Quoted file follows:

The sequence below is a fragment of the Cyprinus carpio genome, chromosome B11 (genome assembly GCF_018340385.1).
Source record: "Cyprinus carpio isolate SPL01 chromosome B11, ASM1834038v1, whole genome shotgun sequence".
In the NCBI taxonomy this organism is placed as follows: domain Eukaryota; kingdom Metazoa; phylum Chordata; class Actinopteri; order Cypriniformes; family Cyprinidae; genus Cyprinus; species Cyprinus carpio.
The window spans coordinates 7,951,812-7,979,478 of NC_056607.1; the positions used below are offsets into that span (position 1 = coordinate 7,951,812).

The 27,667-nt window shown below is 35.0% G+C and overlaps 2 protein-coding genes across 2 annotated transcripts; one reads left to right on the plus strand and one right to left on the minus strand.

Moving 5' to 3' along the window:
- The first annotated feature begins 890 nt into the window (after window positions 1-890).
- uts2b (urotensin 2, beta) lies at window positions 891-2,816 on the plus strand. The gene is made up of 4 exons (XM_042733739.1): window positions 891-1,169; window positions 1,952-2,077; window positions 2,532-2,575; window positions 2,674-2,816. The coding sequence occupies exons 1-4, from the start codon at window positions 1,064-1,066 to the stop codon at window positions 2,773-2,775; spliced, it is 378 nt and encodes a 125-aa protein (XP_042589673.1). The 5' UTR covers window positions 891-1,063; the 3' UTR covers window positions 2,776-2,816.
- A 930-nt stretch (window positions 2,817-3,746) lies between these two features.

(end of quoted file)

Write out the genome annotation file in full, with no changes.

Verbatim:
The sequence below is a fragment of the Cyprinus carpio genome, chromosome B11 (genome assembly GCF_018340385.1).
Source record: "Cyprinus carpio isolate SPL01 chromosome B11, ASM1834038v1, whole genome shotgun sequence".
In the NCBI taxonomy this organism is placed as follows: domain Eukaryota; kingdom Metazoa; phylum Chordata; class Actinopteri; order Cypriniformes; family Cyprinidae; genus Cyprinus; species Cyprinus carpio.
The window spans coordinates 7,951,812-7,979,478 of NC_056607.1; the positions used below are offsets into that span (position 1 = coordinate 7,951,812).

The 27,667-nt window shown below is 35.0% G+C and overlaps 2 protein-coding genes across 2 annotated transcripts; one reads left to right on the plus strand and one right to left on the minus strand.

Moving 5' to 3' along the window:
- The first annotated feature begins 890 nt into the window (after window positions 1-890).
- uts2b (urotensin 2, beta) lies at window positions 891-2,816 on the plus strand. The gene is made up of 4 exons (XM_042733739.1): window positions 891-1,169; window positions 1,952-2,077; window positions 2,532-2,575; window positions 2,674-2,816. The coding sequence occupies exons 1-4, from the start codon at window positions 1,064-1,066 to the stop codon at window positions 2,773-2,775; spliced, it is 378 nt and encodes a 125-aa protein (XP_042589673.1). The 5' UTR covers window positions 891-1,063; the 3' UTR covers window positions 2,776-2,816.
- A 930-nt stretch (window positions 2,817-3,746) lies between these two features.